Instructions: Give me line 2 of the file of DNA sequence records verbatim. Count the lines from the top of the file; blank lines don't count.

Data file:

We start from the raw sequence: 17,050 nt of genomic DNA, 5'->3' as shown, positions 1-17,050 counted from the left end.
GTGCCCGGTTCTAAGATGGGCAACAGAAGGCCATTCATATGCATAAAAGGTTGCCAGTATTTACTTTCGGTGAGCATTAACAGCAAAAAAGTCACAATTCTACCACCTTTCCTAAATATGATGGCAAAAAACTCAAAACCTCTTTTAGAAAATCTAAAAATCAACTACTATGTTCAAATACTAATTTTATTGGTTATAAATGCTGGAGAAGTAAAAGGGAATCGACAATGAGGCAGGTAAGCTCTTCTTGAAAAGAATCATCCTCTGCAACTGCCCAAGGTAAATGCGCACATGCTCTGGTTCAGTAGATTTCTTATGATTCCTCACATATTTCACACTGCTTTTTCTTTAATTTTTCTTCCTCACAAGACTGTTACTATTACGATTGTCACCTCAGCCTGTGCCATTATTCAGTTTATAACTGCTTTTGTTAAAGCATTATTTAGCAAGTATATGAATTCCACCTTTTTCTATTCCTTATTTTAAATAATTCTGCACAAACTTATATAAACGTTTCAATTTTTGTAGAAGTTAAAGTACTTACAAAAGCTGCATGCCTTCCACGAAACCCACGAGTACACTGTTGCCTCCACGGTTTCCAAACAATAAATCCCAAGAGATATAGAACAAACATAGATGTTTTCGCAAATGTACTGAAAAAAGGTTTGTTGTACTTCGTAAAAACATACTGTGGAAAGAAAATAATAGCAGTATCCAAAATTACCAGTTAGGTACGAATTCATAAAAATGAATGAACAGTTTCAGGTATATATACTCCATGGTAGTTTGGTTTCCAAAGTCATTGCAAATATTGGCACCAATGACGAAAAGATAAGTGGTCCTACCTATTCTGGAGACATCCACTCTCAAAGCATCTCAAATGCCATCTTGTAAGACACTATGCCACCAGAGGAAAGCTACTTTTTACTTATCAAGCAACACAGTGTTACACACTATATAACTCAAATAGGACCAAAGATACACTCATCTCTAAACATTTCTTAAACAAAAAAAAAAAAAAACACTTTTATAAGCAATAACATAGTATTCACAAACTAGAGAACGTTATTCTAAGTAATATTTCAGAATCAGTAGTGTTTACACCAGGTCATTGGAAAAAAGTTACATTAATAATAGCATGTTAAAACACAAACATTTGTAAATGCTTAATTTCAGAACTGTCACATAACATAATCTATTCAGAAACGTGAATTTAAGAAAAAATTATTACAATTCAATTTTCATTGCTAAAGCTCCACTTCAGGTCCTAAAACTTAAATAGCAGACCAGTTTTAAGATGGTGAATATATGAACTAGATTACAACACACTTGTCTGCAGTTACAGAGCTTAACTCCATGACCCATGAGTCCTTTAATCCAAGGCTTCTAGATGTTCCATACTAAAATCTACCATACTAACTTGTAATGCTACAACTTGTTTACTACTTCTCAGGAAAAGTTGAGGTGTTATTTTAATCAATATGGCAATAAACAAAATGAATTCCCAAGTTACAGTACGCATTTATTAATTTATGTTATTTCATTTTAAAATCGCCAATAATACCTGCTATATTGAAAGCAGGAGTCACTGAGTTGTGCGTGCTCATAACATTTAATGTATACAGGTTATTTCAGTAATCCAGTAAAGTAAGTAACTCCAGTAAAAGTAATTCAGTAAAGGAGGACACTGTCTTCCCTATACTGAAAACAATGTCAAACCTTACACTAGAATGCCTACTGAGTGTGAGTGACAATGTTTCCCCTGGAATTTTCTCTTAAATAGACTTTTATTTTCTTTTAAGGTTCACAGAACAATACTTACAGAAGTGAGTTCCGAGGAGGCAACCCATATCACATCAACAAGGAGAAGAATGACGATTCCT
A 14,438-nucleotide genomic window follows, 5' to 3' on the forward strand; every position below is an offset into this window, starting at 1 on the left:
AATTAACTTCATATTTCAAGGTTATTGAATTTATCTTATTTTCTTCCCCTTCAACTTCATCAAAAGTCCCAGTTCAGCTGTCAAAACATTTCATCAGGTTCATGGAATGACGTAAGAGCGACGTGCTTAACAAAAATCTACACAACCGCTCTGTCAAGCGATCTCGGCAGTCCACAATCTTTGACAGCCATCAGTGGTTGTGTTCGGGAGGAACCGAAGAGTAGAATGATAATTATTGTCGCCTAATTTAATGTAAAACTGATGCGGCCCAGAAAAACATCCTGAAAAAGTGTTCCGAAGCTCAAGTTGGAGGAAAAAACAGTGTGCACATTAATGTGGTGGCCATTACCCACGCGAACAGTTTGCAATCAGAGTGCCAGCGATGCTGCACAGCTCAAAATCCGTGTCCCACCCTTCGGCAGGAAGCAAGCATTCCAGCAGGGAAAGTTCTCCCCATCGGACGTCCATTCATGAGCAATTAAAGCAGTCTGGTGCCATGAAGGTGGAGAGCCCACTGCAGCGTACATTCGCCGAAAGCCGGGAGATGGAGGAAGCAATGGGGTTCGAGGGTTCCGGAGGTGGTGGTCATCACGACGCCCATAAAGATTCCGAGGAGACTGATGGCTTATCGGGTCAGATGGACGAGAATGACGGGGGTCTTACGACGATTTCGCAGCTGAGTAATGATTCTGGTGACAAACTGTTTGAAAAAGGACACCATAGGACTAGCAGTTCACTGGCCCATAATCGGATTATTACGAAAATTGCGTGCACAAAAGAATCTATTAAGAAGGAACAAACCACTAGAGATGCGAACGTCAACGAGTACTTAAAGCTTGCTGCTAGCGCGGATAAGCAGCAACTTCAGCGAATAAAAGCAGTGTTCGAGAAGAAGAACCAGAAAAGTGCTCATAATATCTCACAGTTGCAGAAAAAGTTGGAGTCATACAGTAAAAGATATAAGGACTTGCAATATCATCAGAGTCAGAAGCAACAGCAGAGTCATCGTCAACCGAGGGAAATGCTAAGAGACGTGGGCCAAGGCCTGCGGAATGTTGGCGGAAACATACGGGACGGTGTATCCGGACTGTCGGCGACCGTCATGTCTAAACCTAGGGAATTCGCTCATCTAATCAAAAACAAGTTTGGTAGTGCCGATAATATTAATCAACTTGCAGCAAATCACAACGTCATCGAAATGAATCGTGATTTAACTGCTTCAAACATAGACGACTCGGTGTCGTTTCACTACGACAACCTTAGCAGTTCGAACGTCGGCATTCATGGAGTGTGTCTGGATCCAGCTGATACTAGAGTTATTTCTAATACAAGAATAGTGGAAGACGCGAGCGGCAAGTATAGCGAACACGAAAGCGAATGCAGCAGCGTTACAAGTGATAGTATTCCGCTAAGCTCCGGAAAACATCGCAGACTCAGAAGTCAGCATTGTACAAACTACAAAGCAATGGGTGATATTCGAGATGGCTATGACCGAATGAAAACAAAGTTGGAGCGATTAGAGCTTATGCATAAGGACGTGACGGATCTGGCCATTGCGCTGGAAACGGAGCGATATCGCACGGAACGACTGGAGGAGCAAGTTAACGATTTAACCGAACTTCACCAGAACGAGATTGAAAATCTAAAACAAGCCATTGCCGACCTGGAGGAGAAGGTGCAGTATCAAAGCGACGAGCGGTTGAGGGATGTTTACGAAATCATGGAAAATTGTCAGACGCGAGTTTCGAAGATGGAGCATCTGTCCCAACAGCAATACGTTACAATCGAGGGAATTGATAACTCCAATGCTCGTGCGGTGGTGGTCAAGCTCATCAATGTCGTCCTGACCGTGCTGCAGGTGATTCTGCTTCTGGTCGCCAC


GTGCCCGGTTCTAAGATGGGCAACAGAAGGCCATTCATATGCATAAAAGGTTGCCAGTATTTACTTTCGGTGAGCATTAACAGCAAAAAAGTCACAATTCTACCACCTTTCCTAAATATGATGGCAAAAAACTCAAAACCTCTTTTAGAAAATCTAAAAATCAACTACTATGTTCAAATACTAATTTTATTGGTTATAAATGCTGGAGAAGTAAAAGGGAATCGACAATGAGGCAGGTAAGCTCTTCTTGAAAAGAATCATCCTCTGCAACTGCCCAAGGTAAATGCGCACATGCTCTGGTTCAGTAGATTTCTTATGATTCCTCACATATTTCACACTGCTTTTTCTTTAATTTTTCTTCCTCACAAGACTGTTACTATTACGATTGTCACCTCAGCCTGTGCCATTATTCAGTTTATAACTGCTTTTGTTAAAGCATTATTTAGCAAGTATATGAATTCCACCTTTTTCTATTCCTTATTTTAAATAATTCTGCACAAACTTATATAAACGTTTCAATTTTTGTAGAAGTTAAAGTACTTACAAAAGCTGCATGCCTTCCACGAAACCCACGAGTACACTGTTGCCTCCACGGTTTCCAAACAATAAATCCCAAGAGATATAGAACAAACATAGATGTTTTCGCAAATGTACTGAAAAAAGGTTTGTTGTACTTCGTAAAAACATACTGTGGAAAGAAAATAATAGCAGTATCCAAAATTACCAGTTAGGTACGAATTCATAAAAATGAATGAACAGTTTCAGGTATATATACTCCATGGTAGTTTGGTTTCCAAAGTCATTGCAAATATTGGCACCAATGACGAAAAGATAAGTGGTCCTACCTATTCTGGAGACATCCACTCTCAAAGCATCTCAAATGCCATCTTGTAAGACACTATGCCACCAGAGGAAAGCTACTTTTTACTTATCAAGCAACACAGTGTTACACACTATATAACTCAAATAGGACCAAAGATACACTCATCTCTAAACATTTCTTAAACAAAAAAAAAAAAAAACACTTTTATAAGCAATAACATAGTATTCACAAACTAGAGAACGTTATTCTAAGTAATATTTCAGAATCAGTAGTGTTTACACCAGGTCATTGGAAAAAAGTTACATTAATAATAGCATGTTAAAACACAAACATTTGTAAATGCTTAATTTCAGAACTGTCACATAACATAATCTATTCAGAAACGTGAATTTAAGAAAAAATTATTACAATTCAATTTTCATTGCTAAAGCTCCACTTCAGGTCCTAAAACTTAAATAGCAGACCAGTTTTAAGATGGTGAATATATGAACTAGATTACAACACACTTGTCTGCAGTTACAGAGCTTAACTCCATGACCCATGAGTCCTTTAATCCAAGGCTTCTAGATGTTCCATACTAAAATCTACCATACTAACTTGTAATGCTACAACTTGTTTACTACTTCTCAGGAAAAGTTGAGGTGTTATTTTAATCAATATGGCAATAAACAAAATGAATTCCCAAGTTACAGTACGCATTTATTAATTTATGTTATTTCATTTTAAAATCGCCAATAATACCTGCTATATTGAAAGCAGGAGTCACTGAGTTGTGCGTGCTCATAACATTTAATGTATACAGGTTATTTCAGTAATCCAGTAAAGTAAGTAACTCCAGTAAAAGTAATTCAGTAAAGGAGGACACTGTCTTCCCTATACTGAAAACAATGTCAAACCTTACACTAGAATGCCTACTGAGTGTGAGTGACAATGTTTCCCCTGGAATTTTCTCTTAAATAGACTTTTATTTTCTTTTAAGGTTCACAGAACAATACTTACAGAAGTGAGTTCCGAGGAGGCAACCCATATCACATCAACAAGGAGAAGAATGACGATTCCT